The Portland School District spent \$443,634,000 in 2004/2005 to educate 47,674 students (\$9,306/student) while the Madison school district spent \$317,000,000 to educate 24,710 students (12,829/student) during that same year.
A number of our local politicians have visited Portland over the years in an effort to learn more about their urban and economic development plans.
California’s Ed-Data is also worth checking out.

Another blog

Elizabeth, who posted a comment below, maintains an interesting blog on education issues at http://hasdcur.blogspot.com.

Schools Go Local for Better Food

While most efforts to encourage better health in schools focus on removing fat and sugar from the cafeteria and by offering a second vegetable with each meal, there are a growing number of school districts that have turned to local farms for a solution.
By using local farms, schools hope to offer their students fresher food that tastes better while financially supporting small businesses in their communities.
“Locally grown food is fresher and tastier,” said Anupama Joshi of the National Farm to School Network, which helps set up the farm-supply programs.

Appleton’s schools models for health

APPLETON (AP) – Lunch hour at two local schools became the subject for a film crew as part of a federal agency’s plan to show how the Appleton district is trying to promote healthy lifestyles and fight the epidemic of childhood obesity.
The media crew also filmed fitness programs at Edison Elementary School and West High School and interviewed staff members, including Superintendent Tom Scullen, for the footage due to be aired June 20 as part of a national talk show on child health and nutrition.

Madison School Board Discussion of a New West Side Elementary School, Fitchburg TIF District, Leopold Addition & Fall Referenda

Sandy Cullen has more as does Susan Troller.

“Testing Special Students is Tricky”

When Wisconsin educators wanted to measure the progress of 10,000 of the state’s public school students last fall, they didn’t sit them down for the standardized tests that most schoolchildren spent hours poring over.
They just asked teachers to pencil in a score.
That’s because those students are among the most severely disabled in the state, or they speak just isolated words and phrases of English. So on the back of the state’s thick testing booklets, teachers marked a score for each child – saying whether a child with disabilities could comprehend text, for example, or whether one struggling to learn English knew any vocabulary words used by their classmates.
If they scored high enough, some of those children could be counted toward requirements under the federal No Child Left Behind law – just like those kids who spent hours digging through multiple-choice questions.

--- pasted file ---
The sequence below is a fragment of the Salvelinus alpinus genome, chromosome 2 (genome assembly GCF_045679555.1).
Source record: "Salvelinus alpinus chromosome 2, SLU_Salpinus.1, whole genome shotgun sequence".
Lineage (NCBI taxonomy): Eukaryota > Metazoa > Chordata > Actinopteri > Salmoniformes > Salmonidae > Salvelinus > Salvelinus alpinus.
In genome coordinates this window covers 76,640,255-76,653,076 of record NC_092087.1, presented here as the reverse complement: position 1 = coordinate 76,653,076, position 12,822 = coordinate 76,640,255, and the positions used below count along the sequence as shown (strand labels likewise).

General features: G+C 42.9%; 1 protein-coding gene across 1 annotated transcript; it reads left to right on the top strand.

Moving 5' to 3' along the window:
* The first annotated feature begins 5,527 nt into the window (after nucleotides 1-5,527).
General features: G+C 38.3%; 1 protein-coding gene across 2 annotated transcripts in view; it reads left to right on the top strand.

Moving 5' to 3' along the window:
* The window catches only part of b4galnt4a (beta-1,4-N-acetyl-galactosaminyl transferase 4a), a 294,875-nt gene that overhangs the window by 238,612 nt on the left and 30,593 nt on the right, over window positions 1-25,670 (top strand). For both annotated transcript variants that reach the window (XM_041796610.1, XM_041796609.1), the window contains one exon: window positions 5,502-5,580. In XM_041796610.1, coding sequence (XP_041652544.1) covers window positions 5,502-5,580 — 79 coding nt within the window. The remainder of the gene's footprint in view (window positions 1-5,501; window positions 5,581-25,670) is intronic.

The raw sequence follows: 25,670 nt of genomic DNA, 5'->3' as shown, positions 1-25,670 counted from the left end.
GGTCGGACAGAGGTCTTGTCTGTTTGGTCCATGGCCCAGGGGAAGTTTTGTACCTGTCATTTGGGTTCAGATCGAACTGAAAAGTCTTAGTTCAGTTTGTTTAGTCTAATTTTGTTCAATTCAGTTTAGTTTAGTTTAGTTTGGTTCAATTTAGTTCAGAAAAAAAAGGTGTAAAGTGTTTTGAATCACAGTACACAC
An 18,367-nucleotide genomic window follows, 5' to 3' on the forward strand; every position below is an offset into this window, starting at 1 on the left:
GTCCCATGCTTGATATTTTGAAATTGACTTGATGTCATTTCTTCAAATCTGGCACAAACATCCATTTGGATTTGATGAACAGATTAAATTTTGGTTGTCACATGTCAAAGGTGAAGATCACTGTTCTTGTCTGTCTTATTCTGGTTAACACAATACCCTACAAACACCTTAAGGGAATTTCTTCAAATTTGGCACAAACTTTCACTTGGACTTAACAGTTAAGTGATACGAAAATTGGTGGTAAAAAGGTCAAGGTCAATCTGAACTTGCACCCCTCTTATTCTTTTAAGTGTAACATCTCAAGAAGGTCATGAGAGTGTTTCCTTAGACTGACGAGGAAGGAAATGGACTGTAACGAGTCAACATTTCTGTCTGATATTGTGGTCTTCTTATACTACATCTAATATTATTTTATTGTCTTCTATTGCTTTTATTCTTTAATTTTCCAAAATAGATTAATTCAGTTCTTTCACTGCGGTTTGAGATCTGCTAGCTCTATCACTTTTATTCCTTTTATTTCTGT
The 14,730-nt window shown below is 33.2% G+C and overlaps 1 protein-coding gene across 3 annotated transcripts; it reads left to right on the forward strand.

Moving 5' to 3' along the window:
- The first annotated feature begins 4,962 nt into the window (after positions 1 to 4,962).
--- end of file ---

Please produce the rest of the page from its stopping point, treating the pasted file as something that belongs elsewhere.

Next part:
It’s a little-known process, but one that faces heightened scrutiny this year as the federal government reviews the ways states assess such students. And the stakes for school districts are growing, as consequences for failing schools continue to increase under federal law.

Rating Our Schools: Are All Wisconsin Schools – and Teachers – ‘Above Average’?

A report issued last week by a Washington think tank shows Wisconsin No. 1 in yet another public education index – only this time, being first among the 50 states wasn’t the preferred spot.
In a study of how states are carrying out the federal No Child Left Behind education law, a group called Education Sector rated the states on how well they’re outsmarting the law. Wisconsin was the leading circumventer, according to the analysts, who refused to buy state numbers that indicate virtually every school district and virtually every school is meeting federal improvement standards.
“(The study) ranks Wisconsin as the most optimistic state in the nation,” reports Education Sector on its web site, www.educationsector.org. “Wisconsin scores well on some educational measures, like the SAT, but lags behind in others, such as achievement gaps for minority students. But according to the Wisconsin Department of Public Instruction, the state is a modern-day educational utopia where a large majority of students meet academic standards, high school graduation rates are high, every school is safe and nearly all teachers are highly qualified.”
The report goes on to note that school districts around the nation are struggling to make “Adequate Yearly Progress,” the primary standard of school and district success under No Child Left Behind. In Wisconsin, however, hitting the standard is a piece of cake. All but one of Wisconsin’s 426 school districts made Adequate Yearly Progress in 2004–05.
“How is that possible?” the Education Sector report asked. “The answer lies with the way Wisconsin has chosen to define the Adequate Yearly Progress standard.”

Inner City School Choice